top of page

Making Reuse a Reality: A systems approach to tackling single-use plastic pollution

Environmental and economic arguments for reuse

Too often conflated with recycling, reuse involves multiple circulations of reusable packaging, where outlets provide customers with packaging on a loan basis, before it is returned for cleaning and reuse. It is environmentally beneficial: plastic production is reduced overall when reuse systems are established. Reuse also makes economic sense, with the projected net benefit across Europe amounting to €1.8 trillion by 2030. 

For reuse to work, the ‘sustainability breakeven point’ is crucial, balancing the raw materials required for the container with the number of reuses necessary to make it environmentally better than its single-use equivalent.

This isn’t a new concept – doorstep glass-bottled milk delivery is a familiar example. Despite the potential benefits of reuse, consumer packaging still comprises predominantly single-use plastics, with 36% of all solid waste stemming from single-use packaging. As things stand, in Europe alone 14.38 million tons of single-use beverage materials and 60 billion units of packaging are consumed each year.  Other solutions, such as substituting existing materials with compostable packaging actually have worse environmental impacts, and so reuse must now take centre-stage. 

Successful reuse systems

In the UK reuse is highly localised, usually occurring in individual households or single-businesses. In mainland Europe re-use is increasingly widespread. In citywide schemes such as that of Tubingen, Germany, the reuse strategy is a combination of subsidies, infrastructure, taxes and consumers’ rights to use reusable containers. In the Netherlands, disposables are now prohibited at festivals, and charges now apply for single-use packaging sold at certain venues such as train stations. Across Europe, suppliers of reusable packaging are now supplying leading food-delivery companies such as Just Eat, Deliveroo and Uber eats.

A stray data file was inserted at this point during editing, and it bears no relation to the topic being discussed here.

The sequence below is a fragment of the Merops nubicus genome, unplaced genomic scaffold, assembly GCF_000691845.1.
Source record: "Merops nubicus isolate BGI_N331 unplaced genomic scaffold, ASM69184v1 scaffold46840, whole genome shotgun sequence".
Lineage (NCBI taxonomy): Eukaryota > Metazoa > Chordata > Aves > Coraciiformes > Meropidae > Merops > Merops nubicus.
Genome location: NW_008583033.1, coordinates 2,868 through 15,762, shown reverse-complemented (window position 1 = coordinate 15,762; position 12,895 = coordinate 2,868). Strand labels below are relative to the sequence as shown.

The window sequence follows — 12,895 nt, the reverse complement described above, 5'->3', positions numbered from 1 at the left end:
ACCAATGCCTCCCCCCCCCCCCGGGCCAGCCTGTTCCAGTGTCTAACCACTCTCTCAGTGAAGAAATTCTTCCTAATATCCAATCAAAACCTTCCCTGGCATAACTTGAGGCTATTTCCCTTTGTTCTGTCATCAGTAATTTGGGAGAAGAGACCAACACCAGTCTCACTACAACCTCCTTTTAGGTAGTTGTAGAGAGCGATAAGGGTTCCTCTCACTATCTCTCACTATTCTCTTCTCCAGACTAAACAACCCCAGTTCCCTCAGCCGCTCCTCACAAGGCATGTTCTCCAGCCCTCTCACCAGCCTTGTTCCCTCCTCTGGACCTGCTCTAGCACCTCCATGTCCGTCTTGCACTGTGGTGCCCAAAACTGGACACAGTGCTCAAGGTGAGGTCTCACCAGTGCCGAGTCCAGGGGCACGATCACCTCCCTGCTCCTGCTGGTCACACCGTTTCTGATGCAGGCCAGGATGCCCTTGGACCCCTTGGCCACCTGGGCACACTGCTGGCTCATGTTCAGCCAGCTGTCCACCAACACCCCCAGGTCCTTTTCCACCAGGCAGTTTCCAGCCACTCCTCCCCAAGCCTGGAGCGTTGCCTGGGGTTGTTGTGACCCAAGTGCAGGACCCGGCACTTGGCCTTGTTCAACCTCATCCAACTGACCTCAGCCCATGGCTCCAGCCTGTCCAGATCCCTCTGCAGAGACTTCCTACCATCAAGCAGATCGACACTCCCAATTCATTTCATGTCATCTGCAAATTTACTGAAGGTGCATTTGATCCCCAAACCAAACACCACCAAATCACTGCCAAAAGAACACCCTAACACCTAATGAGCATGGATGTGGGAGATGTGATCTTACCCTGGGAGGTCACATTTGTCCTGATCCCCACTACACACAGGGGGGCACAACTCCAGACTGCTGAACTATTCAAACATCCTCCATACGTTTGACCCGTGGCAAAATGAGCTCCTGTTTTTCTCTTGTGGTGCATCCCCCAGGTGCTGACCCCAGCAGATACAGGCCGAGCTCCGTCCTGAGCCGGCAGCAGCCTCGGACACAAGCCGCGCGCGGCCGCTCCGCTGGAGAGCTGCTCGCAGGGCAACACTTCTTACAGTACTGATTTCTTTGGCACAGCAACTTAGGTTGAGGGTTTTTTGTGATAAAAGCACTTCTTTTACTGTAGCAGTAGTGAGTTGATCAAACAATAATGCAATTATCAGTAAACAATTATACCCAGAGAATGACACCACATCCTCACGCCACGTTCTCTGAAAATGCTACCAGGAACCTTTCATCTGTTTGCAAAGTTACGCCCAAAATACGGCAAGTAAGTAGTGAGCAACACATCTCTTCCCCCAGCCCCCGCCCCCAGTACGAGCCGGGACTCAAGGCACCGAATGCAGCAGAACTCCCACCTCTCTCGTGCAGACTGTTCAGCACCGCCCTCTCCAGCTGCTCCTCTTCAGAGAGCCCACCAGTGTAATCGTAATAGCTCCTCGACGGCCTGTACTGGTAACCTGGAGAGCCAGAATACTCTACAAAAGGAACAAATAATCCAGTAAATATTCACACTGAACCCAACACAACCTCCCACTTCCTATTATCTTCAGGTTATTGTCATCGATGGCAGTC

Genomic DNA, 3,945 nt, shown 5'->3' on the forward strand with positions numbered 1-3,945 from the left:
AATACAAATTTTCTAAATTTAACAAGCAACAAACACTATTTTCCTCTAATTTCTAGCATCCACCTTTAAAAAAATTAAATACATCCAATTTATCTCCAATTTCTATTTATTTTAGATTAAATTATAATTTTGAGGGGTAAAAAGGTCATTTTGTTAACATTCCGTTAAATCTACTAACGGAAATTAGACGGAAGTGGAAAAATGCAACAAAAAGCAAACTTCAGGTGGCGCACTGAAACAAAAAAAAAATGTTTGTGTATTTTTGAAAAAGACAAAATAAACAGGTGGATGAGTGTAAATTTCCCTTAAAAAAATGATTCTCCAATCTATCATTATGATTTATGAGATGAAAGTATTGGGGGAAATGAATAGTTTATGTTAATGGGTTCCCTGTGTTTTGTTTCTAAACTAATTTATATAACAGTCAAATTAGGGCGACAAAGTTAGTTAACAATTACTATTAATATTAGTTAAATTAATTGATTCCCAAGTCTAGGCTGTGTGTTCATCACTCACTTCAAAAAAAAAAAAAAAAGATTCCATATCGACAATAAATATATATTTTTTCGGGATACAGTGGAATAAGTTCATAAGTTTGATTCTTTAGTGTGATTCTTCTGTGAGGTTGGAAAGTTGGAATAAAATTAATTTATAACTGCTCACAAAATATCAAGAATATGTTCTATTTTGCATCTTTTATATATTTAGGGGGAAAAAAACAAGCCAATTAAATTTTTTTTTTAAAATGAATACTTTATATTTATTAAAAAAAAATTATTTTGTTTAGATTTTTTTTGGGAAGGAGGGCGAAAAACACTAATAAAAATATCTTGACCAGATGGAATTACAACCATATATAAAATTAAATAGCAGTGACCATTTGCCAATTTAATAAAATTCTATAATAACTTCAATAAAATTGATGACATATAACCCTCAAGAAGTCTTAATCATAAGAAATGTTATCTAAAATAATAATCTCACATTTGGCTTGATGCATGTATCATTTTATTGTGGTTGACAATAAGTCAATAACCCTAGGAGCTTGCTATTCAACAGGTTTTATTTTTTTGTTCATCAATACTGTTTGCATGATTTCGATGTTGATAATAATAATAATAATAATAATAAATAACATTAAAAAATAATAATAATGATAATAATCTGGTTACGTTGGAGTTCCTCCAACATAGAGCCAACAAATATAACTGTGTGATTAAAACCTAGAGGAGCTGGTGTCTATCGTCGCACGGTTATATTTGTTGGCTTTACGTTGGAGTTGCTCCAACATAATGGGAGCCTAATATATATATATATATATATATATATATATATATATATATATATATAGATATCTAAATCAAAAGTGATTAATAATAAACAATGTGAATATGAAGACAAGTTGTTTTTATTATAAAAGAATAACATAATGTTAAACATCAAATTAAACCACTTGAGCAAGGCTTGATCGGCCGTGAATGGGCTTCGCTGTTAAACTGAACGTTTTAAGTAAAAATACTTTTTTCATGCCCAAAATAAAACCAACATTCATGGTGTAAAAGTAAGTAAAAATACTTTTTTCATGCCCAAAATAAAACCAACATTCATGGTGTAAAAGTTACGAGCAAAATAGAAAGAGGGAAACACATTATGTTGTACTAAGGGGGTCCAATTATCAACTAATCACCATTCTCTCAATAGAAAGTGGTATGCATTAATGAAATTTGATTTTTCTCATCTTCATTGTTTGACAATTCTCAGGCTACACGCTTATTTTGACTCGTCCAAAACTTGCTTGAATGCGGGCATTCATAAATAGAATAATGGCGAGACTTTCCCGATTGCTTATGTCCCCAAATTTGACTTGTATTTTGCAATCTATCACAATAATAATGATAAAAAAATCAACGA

While these examples highlight the potential for scaling-up re-use, achieving this requires changes to an infrastructure that is currently optimised for recycling. It is likely that the transition from single-use to reusable plastics would have high up-front costs, which would only be recouped up to three years after the transition. Businesses will also need to consider the impact on consumer behaviour.

The future of reuse: regulation, accountability and technology

One way to incentivise re-use is through regulation. When levies and taxes are accounted for, overall costs for reusable packaging are favourable. The United Nations Environment Assembly’s Global Plastics Treaty negotiations represent progress. At the May 2023 meeting of the Intergovernmental Negotiating Committee, reuse featured more prominently as a solution to plastics pollution in its options paper, with proposed obligations focusing on product design and  a “reduce, reuse and repair of plastic products” ethos – distinct from recycling. 

In a step towards increased accountability the World Economic Forum (WEF) has led an initiative to chart companies’ progress with reuse across their portfolios using agreed metrics. Likewise, Upstream’s ‘Chart Reuse’ analytics tool supports companies in evaluating their reuse progress and the Netherlands Institute of Sustainable Packaging has a way to calculate emissions connected to reuse processes, so a full environmental comparison with single-use plastics is feasible.

Transnational companies such as Unilever and Coca-Cola now claim to set their own reuse targets, which the WEF says are working ‘in parallel’ with the European Union’s Packaging and Packaging Waste Directive, which includes some mandatory measures. However, both have been heavily criticised by Greenpeace for lack of ambition and slow progress, suggesting that their PR campaigns are mostly greenwash.

Celebrate World Refill Day

While some businesses are slow to act, individuals can adopt reuse-friendly consumer habits now. 

Refill’s mobile phone app connects users to over 330,000 Refill stations globally, and promotes new, user-initiated reuse schemes, 420 of which are in the UK, with others in countries as far apart as Japan and Ecuador. Refill estimates that its 400,000 users have already avoided 100 million pieces of plastic being wasted. 

World Refill Day is 16th June 2024, so why not download the Refill app and join the campaign?!


For more information contact:


Sustainability breakeven point - Table University of Portsmouth (ST ref: 1166)

zero waste store by Wix (ST ref: 1304)

greenpeace banner global plastics treaty  - Image by Greenpeace (ST ref: 1155)


bottom of page